Autism spectrum disorders (ASD) affect 1 in 68 children in the United States.

A new study investigates the relationship between autism, the immune system, gastrointestinal issues, and gut bacteria. The story is a complex one with many questions still remaining unanswered, but this latest project adds insight.

A new study examines the communication lines between gut and brain.

Characterized by difficulties with socializing, and often accompanied by repetitive behaviors, this neurodevelopmental disorder harbors many mysteries.

Despite its prevalence and a glut of research, the causes behind ASD are still not fully understood.

Although ASD primarily impacts the brain, over recent years, links with other systems have become clear — in particular, gastrointestinal (GI) issues seem to occur more often in individuals with ASD than in the rest of the population.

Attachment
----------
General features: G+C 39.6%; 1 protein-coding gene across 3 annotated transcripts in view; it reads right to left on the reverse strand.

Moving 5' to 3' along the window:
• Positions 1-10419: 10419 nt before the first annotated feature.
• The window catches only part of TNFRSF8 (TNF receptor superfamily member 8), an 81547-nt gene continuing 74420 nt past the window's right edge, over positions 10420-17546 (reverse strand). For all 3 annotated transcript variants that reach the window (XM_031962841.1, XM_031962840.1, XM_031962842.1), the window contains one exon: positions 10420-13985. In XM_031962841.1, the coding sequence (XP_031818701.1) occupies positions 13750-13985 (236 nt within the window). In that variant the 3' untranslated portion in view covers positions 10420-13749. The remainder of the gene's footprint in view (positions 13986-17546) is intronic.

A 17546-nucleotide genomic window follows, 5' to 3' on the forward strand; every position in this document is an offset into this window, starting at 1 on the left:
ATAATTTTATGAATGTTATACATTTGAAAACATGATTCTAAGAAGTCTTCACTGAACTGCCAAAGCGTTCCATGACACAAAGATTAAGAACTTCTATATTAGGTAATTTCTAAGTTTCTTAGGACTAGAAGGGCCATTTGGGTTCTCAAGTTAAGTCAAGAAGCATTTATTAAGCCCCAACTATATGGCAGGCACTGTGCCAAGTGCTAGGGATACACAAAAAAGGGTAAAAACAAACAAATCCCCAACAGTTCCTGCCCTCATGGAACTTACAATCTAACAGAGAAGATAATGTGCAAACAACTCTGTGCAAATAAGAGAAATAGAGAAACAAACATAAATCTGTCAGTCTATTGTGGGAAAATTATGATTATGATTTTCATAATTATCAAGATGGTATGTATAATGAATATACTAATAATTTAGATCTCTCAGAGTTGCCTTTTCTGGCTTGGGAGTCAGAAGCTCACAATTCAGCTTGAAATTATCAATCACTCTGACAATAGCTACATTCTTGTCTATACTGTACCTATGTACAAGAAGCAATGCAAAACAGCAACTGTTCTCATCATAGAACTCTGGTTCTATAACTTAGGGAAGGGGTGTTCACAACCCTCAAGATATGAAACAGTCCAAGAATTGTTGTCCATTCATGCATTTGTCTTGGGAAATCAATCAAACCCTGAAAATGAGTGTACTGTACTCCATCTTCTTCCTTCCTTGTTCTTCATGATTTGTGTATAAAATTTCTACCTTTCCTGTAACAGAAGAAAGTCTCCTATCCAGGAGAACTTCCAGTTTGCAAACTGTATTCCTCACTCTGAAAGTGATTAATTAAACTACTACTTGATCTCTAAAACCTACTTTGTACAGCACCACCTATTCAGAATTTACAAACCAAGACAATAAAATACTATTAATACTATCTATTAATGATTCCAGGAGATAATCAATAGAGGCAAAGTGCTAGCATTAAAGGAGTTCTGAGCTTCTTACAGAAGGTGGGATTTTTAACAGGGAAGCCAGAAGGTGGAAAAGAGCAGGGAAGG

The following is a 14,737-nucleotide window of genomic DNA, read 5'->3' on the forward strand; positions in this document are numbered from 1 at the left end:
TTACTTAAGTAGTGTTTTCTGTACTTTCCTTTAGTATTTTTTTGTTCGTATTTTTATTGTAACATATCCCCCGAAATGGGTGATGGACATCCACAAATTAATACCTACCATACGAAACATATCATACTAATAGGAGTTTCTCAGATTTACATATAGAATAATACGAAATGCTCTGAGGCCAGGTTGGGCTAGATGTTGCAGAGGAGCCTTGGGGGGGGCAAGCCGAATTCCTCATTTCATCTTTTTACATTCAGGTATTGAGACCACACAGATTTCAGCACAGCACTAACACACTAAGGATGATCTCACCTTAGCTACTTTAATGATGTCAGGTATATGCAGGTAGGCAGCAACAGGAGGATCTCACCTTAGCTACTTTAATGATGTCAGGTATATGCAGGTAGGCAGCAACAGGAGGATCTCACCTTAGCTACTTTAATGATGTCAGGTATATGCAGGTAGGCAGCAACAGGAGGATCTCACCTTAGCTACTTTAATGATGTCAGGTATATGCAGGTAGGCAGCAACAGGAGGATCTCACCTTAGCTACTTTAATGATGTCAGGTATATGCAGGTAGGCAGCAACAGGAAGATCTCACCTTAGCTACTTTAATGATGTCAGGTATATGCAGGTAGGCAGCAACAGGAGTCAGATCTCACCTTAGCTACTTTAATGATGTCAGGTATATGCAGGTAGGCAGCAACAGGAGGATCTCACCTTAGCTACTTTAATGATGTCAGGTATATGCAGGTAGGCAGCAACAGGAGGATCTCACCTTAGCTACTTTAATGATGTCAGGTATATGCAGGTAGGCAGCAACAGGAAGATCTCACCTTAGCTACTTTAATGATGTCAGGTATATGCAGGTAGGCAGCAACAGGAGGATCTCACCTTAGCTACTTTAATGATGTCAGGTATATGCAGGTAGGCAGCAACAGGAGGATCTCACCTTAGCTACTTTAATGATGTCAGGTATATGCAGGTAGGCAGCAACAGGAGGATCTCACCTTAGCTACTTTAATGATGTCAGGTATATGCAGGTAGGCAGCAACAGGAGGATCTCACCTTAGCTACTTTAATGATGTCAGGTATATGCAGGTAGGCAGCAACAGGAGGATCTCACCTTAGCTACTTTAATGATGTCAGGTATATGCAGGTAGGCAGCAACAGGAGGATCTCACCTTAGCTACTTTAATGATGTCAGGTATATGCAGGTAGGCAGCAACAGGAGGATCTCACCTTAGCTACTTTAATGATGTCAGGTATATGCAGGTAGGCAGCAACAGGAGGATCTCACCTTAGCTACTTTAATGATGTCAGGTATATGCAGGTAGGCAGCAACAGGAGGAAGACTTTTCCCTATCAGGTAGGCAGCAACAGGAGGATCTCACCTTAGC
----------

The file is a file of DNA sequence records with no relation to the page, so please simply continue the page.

In one study, compared with typically developing (TD) children, those with ASD were six to eight times more likely to report GI symptoms such as bloating, constipation, and diarrhea.

Other studies have shown that children with ASD who experience GI problems are more likely to have more severe symptoms of ASD. Also, treating the GI symptoms can sometimes relieve the behavioral and social symptoms of ASD.

Interestingly, behavioral issues are found alongside other conditions that impact the gut. For instance, people with celiac disease are more likely to have autism-like traits and other psychological symptoms. The gut and behavior seem tied together in some way.

According to many researchers, the GI issues that come with ASD might be due to two factors: firstly, inappropriate immune activation, causing inflammation of the tract; and, secondly, differences in the types of gut bacteria that are present.